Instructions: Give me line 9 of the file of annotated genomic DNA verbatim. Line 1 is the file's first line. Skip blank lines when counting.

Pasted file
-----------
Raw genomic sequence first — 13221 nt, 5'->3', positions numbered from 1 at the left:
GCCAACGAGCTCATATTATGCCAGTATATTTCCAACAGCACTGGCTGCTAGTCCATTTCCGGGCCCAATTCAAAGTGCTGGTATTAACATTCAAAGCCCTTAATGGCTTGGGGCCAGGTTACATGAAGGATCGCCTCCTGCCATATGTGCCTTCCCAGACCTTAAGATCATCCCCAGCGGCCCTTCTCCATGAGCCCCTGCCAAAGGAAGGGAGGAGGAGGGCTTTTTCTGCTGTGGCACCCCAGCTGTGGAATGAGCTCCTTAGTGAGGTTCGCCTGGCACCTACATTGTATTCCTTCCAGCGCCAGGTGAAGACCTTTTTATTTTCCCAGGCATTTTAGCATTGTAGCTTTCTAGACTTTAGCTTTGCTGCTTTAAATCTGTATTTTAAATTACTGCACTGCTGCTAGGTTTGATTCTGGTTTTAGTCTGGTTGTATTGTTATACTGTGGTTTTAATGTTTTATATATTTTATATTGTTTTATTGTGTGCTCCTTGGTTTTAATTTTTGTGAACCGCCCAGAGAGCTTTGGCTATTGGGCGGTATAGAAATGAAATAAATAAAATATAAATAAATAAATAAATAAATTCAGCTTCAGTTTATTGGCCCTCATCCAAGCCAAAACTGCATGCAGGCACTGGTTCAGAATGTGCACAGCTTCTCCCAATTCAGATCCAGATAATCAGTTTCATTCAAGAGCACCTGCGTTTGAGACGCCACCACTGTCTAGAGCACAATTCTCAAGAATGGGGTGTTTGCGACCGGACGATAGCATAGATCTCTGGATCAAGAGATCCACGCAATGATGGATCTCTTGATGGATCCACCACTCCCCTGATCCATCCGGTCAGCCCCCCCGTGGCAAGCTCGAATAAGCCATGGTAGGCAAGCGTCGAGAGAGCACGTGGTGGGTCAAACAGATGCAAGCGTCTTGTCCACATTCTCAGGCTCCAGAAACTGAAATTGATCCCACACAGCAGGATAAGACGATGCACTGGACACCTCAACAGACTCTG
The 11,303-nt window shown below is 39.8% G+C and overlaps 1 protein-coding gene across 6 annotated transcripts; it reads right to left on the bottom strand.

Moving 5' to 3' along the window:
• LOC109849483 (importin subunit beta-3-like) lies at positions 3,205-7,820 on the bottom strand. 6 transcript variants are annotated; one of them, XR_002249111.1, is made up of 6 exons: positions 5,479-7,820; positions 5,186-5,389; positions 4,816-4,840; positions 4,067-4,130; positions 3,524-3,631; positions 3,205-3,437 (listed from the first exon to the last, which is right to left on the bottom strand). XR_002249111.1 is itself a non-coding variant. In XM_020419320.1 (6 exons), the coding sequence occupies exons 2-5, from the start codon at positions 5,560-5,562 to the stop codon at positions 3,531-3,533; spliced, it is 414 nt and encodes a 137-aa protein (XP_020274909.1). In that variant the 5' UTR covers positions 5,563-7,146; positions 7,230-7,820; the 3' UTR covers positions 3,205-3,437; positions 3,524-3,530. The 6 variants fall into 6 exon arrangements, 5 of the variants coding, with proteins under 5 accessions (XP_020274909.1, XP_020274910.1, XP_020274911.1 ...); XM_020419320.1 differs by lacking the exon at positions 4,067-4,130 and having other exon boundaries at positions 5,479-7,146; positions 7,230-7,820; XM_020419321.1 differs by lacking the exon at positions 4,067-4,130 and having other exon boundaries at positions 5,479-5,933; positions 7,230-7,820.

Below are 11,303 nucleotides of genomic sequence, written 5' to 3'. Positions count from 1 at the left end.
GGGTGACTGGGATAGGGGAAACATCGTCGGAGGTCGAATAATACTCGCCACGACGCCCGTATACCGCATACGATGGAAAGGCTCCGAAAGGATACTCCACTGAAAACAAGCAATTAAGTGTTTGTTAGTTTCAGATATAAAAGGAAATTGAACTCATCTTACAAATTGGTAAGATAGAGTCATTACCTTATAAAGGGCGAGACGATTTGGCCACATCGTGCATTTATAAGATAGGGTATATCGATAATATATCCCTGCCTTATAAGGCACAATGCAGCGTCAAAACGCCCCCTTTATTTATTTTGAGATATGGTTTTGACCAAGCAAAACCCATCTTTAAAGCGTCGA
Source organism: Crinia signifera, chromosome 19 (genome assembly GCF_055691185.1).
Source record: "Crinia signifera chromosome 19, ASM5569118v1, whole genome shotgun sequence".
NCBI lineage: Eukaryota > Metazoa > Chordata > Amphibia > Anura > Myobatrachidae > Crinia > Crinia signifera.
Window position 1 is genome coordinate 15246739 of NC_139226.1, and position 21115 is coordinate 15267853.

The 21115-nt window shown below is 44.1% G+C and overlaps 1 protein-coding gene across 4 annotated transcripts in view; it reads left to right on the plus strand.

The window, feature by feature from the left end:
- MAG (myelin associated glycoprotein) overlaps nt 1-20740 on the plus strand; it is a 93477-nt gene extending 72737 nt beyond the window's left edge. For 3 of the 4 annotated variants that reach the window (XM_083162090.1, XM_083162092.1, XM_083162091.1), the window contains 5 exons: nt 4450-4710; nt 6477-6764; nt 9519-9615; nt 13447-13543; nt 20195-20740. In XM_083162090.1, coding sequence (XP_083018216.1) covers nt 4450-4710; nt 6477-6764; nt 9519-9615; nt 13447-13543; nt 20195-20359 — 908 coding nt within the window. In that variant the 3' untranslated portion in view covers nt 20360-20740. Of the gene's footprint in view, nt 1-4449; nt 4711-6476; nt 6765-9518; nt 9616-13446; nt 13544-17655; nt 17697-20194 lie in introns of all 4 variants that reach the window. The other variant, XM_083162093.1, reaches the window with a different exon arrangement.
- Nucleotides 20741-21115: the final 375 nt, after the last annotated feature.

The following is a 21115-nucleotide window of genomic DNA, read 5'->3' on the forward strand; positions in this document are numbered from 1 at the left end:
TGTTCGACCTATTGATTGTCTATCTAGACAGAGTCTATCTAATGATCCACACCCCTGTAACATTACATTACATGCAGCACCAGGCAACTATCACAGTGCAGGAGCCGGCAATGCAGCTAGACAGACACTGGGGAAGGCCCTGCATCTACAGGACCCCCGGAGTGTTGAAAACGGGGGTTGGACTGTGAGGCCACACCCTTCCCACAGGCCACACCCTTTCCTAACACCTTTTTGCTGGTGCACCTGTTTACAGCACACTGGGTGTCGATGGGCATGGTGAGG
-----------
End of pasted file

Source record: "Crinia signifera chromosome 19, ASM5569118v1, whole genome shotgun sequence".